Beyond the products or services you offer, your company has intellectual property that needs to be rigorously protected. Too often, business owners and entrepreneurs neglect to put the proper safeguards in place, which can lead to big legal expenses down the road.
Here are 6 costly IP mistakes you need to avoid to protect your brand:
1. Choosing the wrong name. Whether it’s the name of a company or a product, you need to do some research before settling on a name and spending money marketing it. First, run a simple search on Google. Then go deeper by searching the U.S. Patent and Trademark office website.
2. Not being specific. Using a simple descriptive name will likely not do you any good in having it be associated with your company and will be almost impossible to trademark. When it comes to trademark law, there are levels of distinction that apply, and not every name is approved for trademark. Have your IP attorney conduct a search for obvious conflicts.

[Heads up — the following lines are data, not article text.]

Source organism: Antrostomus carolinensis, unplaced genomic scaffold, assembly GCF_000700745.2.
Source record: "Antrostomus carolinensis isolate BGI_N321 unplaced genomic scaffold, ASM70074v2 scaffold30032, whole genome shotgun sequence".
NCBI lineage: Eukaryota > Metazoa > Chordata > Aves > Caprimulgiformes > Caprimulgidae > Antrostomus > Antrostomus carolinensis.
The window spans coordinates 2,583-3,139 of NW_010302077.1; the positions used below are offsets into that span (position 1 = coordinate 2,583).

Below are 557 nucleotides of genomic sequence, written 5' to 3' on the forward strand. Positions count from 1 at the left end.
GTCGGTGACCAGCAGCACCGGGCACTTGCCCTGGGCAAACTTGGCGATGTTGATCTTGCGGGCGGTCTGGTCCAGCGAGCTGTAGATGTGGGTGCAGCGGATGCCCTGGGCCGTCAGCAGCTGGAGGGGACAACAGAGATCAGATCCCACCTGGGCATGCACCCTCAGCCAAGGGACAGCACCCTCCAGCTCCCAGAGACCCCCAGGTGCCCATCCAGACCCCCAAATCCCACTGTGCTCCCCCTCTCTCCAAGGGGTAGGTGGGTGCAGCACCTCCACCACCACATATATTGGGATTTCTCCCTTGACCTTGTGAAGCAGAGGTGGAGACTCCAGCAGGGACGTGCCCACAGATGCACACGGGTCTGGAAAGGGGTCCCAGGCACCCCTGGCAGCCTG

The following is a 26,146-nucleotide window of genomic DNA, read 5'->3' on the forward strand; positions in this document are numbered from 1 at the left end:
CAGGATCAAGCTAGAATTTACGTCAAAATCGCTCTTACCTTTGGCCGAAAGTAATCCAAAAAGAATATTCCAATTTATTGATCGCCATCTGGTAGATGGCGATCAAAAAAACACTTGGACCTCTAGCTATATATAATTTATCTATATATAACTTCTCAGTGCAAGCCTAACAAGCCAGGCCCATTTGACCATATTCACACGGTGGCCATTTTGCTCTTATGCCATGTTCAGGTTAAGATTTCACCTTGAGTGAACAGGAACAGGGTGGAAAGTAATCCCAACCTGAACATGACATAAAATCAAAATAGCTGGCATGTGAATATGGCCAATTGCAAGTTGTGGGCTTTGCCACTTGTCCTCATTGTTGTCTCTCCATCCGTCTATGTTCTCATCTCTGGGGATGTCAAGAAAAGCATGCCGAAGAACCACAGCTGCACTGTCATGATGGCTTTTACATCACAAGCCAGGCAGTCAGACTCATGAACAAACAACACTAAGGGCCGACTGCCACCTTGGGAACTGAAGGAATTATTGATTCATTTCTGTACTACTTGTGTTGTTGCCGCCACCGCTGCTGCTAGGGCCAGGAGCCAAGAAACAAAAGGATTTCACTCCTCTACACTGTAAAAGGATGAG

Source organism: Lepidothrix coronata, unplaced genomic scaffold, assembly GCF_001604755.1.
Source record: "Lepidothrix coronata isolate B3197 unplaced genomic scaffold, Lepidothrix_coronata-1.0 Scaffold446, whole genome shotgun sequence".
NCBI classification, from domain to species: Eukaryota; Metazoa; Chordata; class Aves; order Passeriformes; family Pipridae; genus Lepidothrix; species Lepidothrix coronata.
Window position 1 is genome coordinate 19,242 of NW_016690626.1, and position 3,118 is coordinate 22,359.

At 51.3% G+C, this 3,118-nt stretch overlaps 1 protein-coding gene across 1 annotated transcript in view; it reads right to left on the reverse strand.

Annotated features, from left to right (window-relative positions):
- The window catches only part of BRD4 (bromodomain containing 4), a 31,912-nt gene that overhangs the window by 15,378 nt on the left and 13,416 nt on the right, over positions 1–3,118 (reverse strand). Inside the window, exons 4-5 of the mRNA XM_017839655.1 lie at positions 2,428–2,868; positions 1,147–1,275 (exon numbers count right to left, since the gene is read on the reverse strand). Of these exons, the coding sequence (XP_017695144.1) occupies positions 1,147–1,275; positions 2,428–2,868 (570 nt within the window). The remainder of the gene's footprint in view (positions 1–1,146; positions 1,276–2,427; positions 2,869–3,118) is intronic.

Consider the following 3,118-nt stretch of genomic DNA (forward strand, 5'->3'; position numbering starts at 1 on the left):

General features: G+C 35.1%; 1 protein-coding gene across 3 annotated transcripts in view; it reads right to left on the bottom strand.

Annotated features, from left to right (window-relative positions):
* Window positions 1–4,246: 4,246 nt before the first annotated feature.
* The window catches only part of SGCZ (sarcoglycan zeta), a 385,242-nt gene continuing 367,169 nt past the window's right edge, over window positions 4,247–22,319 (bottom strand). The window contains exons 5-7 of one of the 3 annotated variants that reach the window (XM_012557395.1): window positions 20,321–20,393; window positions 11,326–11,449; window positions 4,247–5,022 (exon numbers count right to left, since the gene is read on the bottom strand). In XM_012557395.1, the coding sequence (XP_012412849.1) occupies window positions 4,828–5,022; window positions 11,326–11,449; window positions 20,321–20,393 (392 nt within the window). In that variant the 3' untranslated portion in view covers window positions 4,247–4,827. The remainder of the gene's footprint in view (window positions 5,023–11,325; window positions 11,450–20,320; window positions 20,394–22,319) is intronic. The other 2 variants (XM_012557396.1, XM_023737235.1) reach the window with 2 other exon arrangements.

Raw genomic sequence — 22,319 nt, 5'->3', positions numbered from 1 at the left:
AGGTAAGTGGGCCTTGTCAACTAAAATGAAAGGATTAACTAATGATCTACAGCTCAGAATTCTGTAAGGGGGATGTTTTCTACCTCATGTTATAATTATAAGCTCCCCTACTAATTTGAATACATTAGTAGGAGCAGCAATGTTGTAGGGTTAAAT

3. Assuming that since you own the domain, you also own the name. Just because there is a dot.com available does not mean that the name is available for use. Before you invest a lot in a website, make sure there are no other companies that have trademarked the name or you could likely be on the receiving end of a cease and desist letter.
4. Getting a logo on the cheap. Hiring a friend of a friend to design your logo with no written agreement in place on copyright ownership is a mistake many startups make. Even if you are just spending a couple hundred dollars for a logo design, have a written agreement with the designer that assigns the copyright on the design to you.
5. Assuming every idea needs a patent. When you file for a patent, your idea is exposed to the public. If your invention has a short shelf life, will be difficult to reverse-engineer or can be maintained as a secret, you may want to treat it as a trade secret instead. Your IP attorney can provide you with the proper guidance to help you make the right decision.
6. Neglecting copyrights. Copyrights are inexpensive and easy to file and can provide additional IP protection, but are often overlooked. Copyrights need to be highly specific, but can be used to protect designs, drawings and even computer code.